No matter what type of business you start or run, you need to have enough cash on hand to cover the basics. And for that, you may want to get a small business grant. According to the Small Business Association (SBA), startup basics can include:
- Office space
- Equipment and supplies
- Licenses and permits
- Legal and accounting fees
- Employee salaries
- Advertising and marketing efforts
- Market research
- Printed marketing materials
- Website development
- Potential unexpected expenses
Small Business Trends mentions that the most common ways entrepreneurs find that money are through personal funds (77% of the time), bank loans (34% of the time) or a combination of both.
However, there are other resources available to help your business get off the ground: small business grants.
What is a small business grant?
EA small business grant is money from the government or an organization that helps small companies and nonprofits either start or grow their business. While each grant has its own qualification criteria, the money is free and doesn’t need to be repaid.
Who qualifies for small business grants?
How do you get a small business grant? According to The Balance, organizational grants are available for many different industries, including:
- Green businesses
- Rural businesses
- Women, veteran or minority-owned businesses
- Nonprofit organizations
On the other hand, government grants can be more rigid and generally can’t be used for starting a business, paying off debt or covering operational expenses. They tend to focus more on funding nonprofits or companies that are involved in areas such as technology, medical research or education.
Types of grants for small businesses
While the two main types of grants for small businesses are organizational and government, they break down into various areas that cover a wide range of businesses.
Federal small business grants
Federal grants come from the federal government. Some people can find the application process to be intimidating because of the amount of information it requires, but it’s worth the effort. Government agencies are among the biggest distributors of grants and support many enterprises, from environmental conservation to childcare services.
Some great places to find federal grants and other resources related to them include:
- Grants.gov: A complete database of grants administered by various government agencies
- Small Business Innovation Research and Small Business Technology Transfer programs: Grant programs that focus on research and development for technology, innovation and scientific research
- USA.gov: Provides resources for starting or growing a business
State and regional small business grants
Local government agencies also offer grants. The Economic Development Administration from the U.S. Department of Commerce agency provides resources to support economic growth, entrepreneurship and innovation in local communities. To find your local office, search the economic development directory.
Also, check out your local Small Business Development Centers (SBDC) since they’re often associated with local universities or your state’s economic development agency. They help connect business owners with financing opportunities, counseling, training and technical assistance.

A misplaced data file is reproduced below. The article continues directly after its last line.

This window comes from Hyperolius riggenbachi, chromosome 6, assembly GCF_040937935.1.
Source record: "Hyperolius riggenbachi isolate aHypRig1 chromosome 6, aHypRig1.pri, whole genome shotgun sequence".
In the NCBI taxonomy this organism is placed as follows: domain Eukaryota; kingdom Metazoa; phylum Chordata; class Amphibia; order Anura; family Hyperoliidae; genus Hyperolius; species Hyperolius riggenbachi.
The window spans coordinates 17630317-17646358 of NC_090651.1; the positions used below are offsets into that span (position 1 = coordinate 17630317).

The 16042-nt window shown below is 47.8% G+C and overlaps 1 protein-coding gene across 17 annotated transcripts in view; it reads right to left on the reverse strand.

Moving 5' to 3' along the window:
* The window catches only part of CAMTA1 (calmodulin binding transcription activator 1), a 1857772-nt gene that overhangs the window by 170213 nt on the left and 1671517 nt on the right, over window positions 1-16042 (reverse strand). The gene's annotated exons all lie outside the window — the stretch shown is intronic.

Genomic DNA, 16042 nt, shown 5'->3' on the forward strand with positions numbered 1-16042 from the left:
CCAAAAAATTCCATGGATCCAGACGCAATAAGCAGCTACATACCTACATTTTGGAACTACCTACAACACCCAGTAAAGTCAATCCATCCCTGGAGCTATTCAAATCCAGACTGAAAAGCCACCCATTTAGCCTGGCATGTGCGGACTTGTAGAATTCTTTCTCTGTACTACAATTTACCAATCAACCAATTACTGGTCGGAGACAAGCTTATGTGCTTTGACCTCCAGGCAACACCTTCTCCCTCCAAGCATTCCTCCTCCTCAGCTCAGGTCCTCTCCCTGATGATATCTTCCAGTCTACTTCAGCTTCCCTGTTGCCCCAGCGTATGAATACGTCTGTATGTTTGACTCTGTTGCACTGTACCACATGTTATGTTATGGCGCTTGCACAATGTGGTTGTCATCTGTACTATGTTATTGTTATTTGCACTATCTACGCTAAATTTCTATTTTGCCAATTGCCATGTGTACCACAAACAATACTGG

Rural business development grants
Rural Business Development grants focus on businesses in rural areas that have fewer than 50 new workers and less than $1 million in gross revenue. Eligible applicants include:
- State agencies
- Nonprofit corporations
- Institutions of higher education
- Federally recognized tribes
- Rural cooperatives (if organized as a private nonprofit corporation)
Environmental Protection Agency grants
Environmental Protection Agency (EPA) grants help businesses that focus on improving human health and/or the environment and gives out around $4 billion annually. Check out their website to see all the areas they cover.
Department of Education grants
The US Department of Education offers grants that can be used for scientific research, state education, special education and more:
- Discretionary grants: Awarded using a competitive process
- Student loans or grants: Help students attend college
- Formula grants: Use formulas determined by Congress and have no application process
State Trade Expansion Programs
State Trade Expansion Programs (STEP) help small businesses export more product out of state.
Small business grants for women
Women-owned businesses can qualify for grants that are governed by the Office for Women’s Business Ownership (OWBO). These grants are designed to help women launch new businesses and compete in the marketplace in which their industry falls under.
Minority small businesses grants
To promote minority-owned small businesses, many public and private entities have focused portions of their grant money toward their continued growth. Contact a local Minority Business Development Agency business center to learn about financing resources, federal contracts and market opportunities.
Small business grants for veterans
The Office of Veterans Business Development (OVBD) uses all the available SBA programs so that veterans, service-disabled veterans, reservists, active-duty service members, transitioning service members and their dependents or survivors can also start new businesses.
There are many paths to starting your own venture. If you own a small business, you might qualify for a grant that can help get you off the ground.
Make sure to visit the Nationwide Business Solutions Center to find more resources on starting or running your business.